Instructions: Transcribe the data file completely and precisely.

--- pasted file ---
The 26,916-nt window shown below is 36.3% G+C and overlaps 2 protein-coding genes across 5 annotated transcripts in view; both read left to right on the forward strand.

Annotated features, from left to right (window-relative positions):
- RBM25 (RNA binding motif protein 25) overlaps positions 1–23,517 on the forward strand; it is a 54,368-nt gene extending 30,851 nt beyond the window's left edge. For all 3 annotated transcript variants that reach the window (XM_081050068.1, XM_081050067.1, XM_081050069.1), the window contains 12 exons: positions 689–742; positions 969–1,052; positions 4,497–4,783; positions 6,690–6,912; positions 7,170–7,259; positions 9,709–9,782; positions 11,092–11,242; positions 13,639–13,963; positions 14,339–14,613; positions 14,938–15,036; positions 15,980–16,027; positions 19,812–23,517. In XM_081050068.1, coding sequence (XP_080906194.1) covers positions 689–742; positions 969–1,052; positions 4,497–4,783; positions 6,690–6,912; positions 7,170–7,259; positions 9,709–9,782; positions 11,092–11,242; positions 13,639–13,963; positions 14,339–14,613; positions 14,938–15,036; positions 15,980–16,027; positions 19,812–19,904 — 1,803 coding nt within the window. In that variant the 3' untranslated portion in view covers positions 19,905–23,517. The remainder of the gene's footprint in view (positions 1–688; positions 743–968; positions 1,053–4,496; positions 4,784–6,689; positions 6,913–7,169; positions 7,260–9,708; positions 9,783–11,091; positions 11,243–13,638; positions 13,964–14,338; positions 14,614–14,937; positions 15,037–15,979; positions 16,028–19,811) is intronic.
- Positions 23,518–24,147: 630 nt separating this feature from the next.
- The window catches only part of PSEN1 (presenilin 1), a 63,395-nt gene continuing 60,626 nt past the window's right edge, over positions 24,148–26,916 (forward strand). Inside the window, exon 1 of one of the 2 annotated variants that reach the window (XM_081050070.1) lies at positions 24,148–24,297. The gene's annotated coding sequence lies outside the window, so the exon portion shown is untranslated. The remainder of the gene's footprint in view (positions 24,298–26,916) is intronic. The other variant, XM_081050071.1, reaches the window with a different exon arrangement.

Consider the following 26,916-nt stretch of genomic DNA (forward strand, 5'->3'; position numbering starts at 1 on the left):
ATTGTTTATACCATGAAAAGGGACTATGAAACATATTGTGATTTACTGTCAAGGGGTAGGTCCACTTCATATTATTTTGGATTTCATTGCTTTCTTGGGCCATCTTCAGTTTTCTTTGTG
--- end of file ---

The 26,916-nt window shown below is 36.3% G+C and overlaps 2 protein-coding genes across 5 annotated transcripts in view; both read left to right on the forward strand.

Annotated features, from left to right (window-relative positions):
- RBM25 (RNA binding motif protein 25) overlaps positions 1–23,517 on the forward strand; it is a 54,368-nt gene extending 30,851 nt beyond the window's left edge. For all 3 annotated transcript variants that reach the window (XM_081050068.1, XM_081050067.1, XM_081050069.1), the window contains 12 exons: positions 689–742; positions 969–1,052; positions 4,497–4,783; positions 6,690–6,912; positions 7,170–7,259; positions 9,709–9,782; positions 11,092–11,242; positions 13,639–13,963; positions 14,339–14,613; positions 14,938–15,036; positions 15,980–16,027; positions 19,812–23,517. In XM_081050068.1, coding sequence (XP_080906194.1) covers positions 689–742; positions 969–1,052; positions 4,497–4,783; positions 6,690–6,912; positions 7,170–7,259; positions 9,709–9,782; positions 11,092–11,242; positions 13,639–13,963; positions 14,339–14,613; positions 14,938–15,036; positions 15,980–16,027; positions 19,812–19,904 — 1,803 coding nt within the window. In that variant the 3' untranslated portion in view covers positions 19,905–23,517. The remainder of the gene's footprint in view (positions 1–688; positions 743–968; positions 1,053–4,496; positions 4,784–6,689; positions 6,913–7,169; positions 7,260–9,708; positions 9,783–11,091; positions 11,243–13,638; positions 13,964–14,338; positions 14,614–14,937; positions 15,037–15,979; positions 16,028–19,811) is intronic.
- Positions 23,518–24,147: 630 nt separating this feature from the next.
- The window catches only part of PSEN1 (presenilin 1), a 63,395-nt gene continuing 60,626 nt past the window's right edge, over positions 24,148–26,916 (forward strand). Inside the window, exon 1 of one of the 2 annotated variants that reach the window (XM_081050070.1) lies at positions 24,148–24,297. The gene's annotated coding sequence lies outside the window, so the exon portion shown is untranslated. The remainder of the gene's footprint in view (positions 24,298–26,916) is intronic. The other variant, XM_081050071.1, reaches the window with a different exon arrangement.

Consider the following 26,916-nt stretch of genomic DNA (forward strand, 5'->3'; position numbering starts at 1 on the left):
ATTGTTTATACCATGAAAAGGGACTATGAAACATATTGTGATTTACTGTCAAGGGGTAGGTCCACTTCATATTATTTTGGATTTCATTGCTTTCTTGGGCCATCTTCAGTTTTCTTTGTG